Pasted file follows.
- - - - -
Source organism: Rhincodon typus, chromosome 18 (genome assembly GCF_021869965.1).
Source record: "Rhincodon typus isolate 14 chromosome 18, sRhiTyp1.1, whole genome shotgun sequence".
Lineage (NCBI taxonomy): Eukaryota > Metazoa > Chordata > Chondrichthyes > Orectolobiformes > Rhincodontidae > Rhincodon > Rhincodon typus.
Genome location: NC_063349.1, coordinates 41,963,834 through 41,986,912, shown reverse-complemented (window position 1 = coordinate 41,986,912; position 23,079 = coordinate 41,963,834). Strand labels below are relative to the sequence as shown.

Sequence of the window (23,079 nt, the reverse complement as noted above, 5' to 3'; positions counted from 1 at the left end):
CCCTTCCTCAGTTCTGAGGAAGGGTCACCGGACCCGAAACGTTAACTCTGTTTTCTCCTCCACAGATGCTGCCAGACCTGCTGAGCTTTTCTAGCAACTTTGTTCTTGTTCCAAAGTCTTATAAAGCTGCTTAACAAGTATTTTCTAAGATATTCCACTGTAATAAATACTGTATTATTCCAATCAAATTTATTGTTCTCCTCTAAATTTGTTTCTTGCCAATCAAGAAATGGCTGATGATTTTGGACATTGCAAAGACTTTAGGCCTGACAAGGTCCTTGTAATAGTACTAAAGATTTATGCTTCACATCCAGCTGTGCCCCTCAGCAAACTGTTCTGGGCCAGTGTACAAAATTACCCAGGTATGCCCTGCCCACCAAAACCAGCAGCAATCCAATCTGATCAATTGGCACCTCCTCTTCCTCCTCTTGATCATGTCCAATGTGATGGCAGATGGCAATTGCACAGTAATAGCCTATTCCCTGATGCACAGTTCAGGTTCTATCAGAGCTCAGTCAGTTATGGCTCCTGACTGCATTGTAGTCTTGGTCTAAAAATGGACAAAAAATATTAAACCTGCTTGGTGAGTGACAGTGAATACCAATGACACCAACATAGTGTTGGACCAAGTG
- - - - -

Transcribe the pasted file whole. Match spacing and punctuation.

Source organism: Rhincodon typus, chromosome 18 (genome assembly GCF_021869965.1).
Source record: "Rhincodon typus isolate 14 chromosome 18, sRhiTyp1.1, whole genome shotgun sequence".
Lineage (NCBI taxonomy): Eukaryota > Metazoa > Chordata > Chondrichthyes > Orectolobiformes > Rhincodontidae > Rhincodon > Rhincodon typus.
Genome location: NC_063349.1, coordinates 41,963,834 through 41,986,912, shown reverse-complemented (window position 1 = coordinate 41,986,912; position 23,079 = coordinate 41,963,834). Strand labels below are relative to the sequence as shown.

Sequence of the window (23,079 nt, the reverse complement as noted above, 5' to 3'; positions counted from 1 at the left end):
CCCTTCCTCAGTTCTGAGGAAGGGTCACCGGACCCGAAACGTTAACTCTGTTTTCTCCTCCACAGATGCTGCCAGACCTGCTGAGCTTTTCTAGCAACTTTGTTCTTGTTCCAAAGTCTTATAAAGCTGCTTAACAAGTATTTTCTAAGATATTCCACTGTAATAAATACTGTATTATTCCAATCAAATTTATTGTTCTCCTCTAAATTTGTTTCTTGCCAATCAAGAAATGGCTGATGATTTTGGACATTGCAAAGACTTTAGGCCTGACAAGGTCCTTGTAATAGTACTAAAGATTTATGCTTCACATCCAGCTGTGCCCCTCAGCAAACTGTTCTGGGCCAGTGTACAAAATTACCCAGGTATGCCCTGCCCACCAAAACCAGCAGCAATCCAATCTGATCAATTGGCACCTCCTCTTCCTCCTCTTGATCATGTCCAATGTGATGGCAGATGGCAATTGCACAGTAATAGCCTATTCCCTGATGCACAGTTCAGGTTCTATCAGAGCTCAGTCAGTTATGGCTCCTGACTGCATTGTAGTCTTGGTCTAAAAATGGACAAAAAATATTAAACCTGCTTGGTGAGTGACAGTGAATACCAATGACACCAACATAGTGTTGGACCAAGTG